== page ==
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Fiscal groups gather to coordinate response to tax increases, energy costs, economics



As money gets tight, fiscal watchdogs say collaboration is the key.

The watchdogs gathered in Boston at the historic Portsmouth House Tuesday to discuss the many ways New England states can work together to fight toughening economic conditions, deal with inflation and rising energy costs.

“All of the New England states are very unique, but we do have some common themes,” Paul Craney, a spokesman for the Massachusetts Fiscal Alliance, said to open the New England Summit on Tuesday. “What unites us are our cost of living, energy issues and of course economic competitiveness.”

Craney, joined by representatives of the Boston-based New England Legal Foundation, New Hampshire’s Josiah Bartlett Center, Maine Heritage Policy, the Ethan Allen Institute of Vermont, the Rhode Island Center for Freedom and Prosperity and the Yankee Institute of Connecticut, said the meeting aimed to help the six states work together as a region with similar problems and goals, instead of separately.

“We are all on the same grid, unfortunately, and we all have a problem with energy supply, and not enough energy to meet demands” Craney said by way of example. “The economic competitive issues in New England, we all seem like we’re in a bit of a freefall.”

According to Craney, “arbitrary” rules around gas importation and other energy markets are making the threat of rolling blackouts a real concern for residents in the cold prone New England states. Higher taxes and home costs are causing residents to flee to zip codes in Florida or Texas, where housing is far cheaper and taxes much lower, he said.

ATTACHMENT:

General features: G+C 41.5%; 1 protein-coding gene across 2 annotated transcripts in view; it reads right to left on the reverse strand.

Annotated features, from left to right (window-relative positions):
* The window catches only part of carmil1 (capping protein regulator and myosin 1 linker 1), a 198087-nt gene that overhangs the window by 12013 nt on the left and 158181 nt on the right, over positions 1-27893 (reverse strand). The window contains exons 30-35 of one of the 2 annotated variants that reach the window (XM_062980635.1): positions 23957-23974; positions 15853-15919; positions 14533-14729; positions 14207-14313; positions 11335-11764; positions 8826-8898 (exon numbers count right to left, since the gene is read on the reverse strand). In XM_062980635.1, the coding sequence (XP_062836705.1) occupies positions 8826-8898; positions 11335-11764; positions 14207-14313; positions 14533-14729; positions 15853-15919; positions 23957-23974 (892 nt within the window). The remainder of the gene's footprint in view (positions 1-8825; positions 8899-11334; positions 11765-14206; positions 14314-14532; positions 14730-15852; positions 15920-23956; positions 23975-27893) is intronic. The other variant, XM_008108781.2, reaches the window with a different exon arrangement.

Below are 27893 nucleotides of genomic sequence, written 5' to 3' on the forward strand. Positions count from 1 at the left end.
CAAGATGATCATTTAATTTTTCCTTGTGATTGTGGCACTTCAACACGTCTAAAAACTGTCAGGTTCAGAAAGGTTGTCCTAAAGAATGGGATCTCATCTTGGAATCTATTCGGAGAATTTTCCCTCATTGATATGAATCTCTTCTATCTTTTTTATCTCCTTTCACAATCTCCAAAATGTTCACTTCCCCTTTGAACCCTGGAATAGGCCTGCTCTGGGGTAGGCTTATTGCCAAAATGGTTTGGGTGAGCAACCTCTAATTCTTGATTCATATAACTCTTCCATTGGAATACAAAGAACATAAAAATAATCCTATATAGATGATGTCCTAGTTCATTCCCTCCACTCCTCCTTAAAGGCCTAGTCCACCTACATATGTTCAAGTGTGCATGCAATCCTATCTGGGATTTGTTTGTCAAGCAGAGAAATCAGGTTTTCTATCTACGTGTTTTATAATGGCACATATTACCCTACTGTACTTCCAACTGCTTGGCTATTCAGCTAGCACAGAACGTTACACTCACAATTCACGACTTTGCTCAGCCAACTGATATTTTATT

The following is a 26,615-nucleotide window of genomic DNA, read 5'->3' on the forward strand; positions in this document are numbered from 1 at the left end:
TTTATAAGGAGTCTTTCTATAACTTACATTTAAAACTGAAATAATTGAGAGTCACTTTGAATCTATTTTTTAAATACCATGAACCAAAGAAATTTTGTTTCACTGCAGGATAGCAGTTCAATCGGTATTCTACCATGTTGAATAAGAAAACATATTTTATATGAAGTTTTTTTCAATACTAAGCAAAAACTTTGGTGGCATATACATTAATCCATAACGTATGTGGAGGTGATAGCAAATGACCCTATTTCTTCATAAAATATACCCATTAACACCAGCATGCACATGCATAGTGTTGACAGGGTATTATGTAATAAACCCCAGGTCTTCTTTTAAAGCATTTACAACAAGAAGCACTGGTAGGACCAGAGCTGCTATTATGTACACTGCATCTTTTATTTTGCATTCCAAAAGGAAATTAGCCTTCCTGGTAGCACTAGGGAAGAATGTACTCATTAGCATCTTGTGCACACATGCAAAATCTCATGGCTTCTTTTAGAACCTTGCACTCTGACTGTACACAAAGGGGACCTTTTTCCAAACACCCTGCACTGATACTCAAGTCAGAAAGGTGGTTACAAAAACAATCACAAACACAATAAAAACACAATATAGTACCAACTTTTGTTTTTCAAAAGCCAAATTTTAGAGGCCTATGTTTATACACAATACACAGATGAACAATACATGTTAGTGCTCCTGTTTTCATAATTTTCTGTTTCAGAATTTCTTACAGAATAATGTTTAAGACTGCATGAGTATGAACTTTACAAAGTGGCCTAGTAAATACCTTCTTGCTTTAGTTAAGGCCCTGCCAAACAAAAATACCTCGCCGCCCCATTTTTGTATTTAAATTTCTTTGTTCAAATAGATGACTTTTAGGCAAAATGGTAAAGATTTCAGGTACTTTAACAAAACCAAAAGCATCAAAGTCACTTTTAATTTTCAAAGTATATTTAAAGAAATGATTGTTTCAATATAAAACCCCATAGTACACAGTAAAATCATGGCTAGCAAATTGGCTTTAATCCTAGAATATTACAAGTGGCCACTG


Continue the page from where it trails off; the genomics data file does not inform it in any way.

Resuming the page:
Andrew Cline, President of the Granite State’s Josiah Bartlett center, said his state is successful compared to the other states around it precisely because of their lax fiscal policies.

“New Hampshire has prioritized economic growth,” he said.

Of particular concern for Craney’s organization is Question 1, or the Fair Share Amendment, which as of this year and following the November general election will tax all incomes over $1 million and extra 4% over the state’s flat 5% tax rate. That tax, Craney said, will only further exacerbate an already bad tax situation in Massachusetts.

“We’re hoping and encouraging Gov. (Maura) Healey to keep her tax cut promise,” he said. “If Massachusetts ever wants to be competitive, not just in this region or in the country, it needs to respond to that ballot question.”

Healey, during her campaign for office and after, has said she supports some form of target tax relief, aimed at seniors, renters and low income families.

“We are looking at rolling blackouts in Massachusetts, like California had some years ago,” Dan Winslow, of the New England Legal Foundation, warned. “Unlike California, our rolling blackouts will happen in the coldest days of winter.”

The groups also took aim at renewable energy projects, saying the output would never meet demand and that more pipelines would be needed to meet energy requirements. Some advocated for the expansion of nuclear energy.

“There might be an environmental left movement out there, but there’s a freedom, pro-energy movement forming here in New England as well,” Mike Stenhouse, founder and CEO of Rhode Island Center for Freedom and Prosperity, said.



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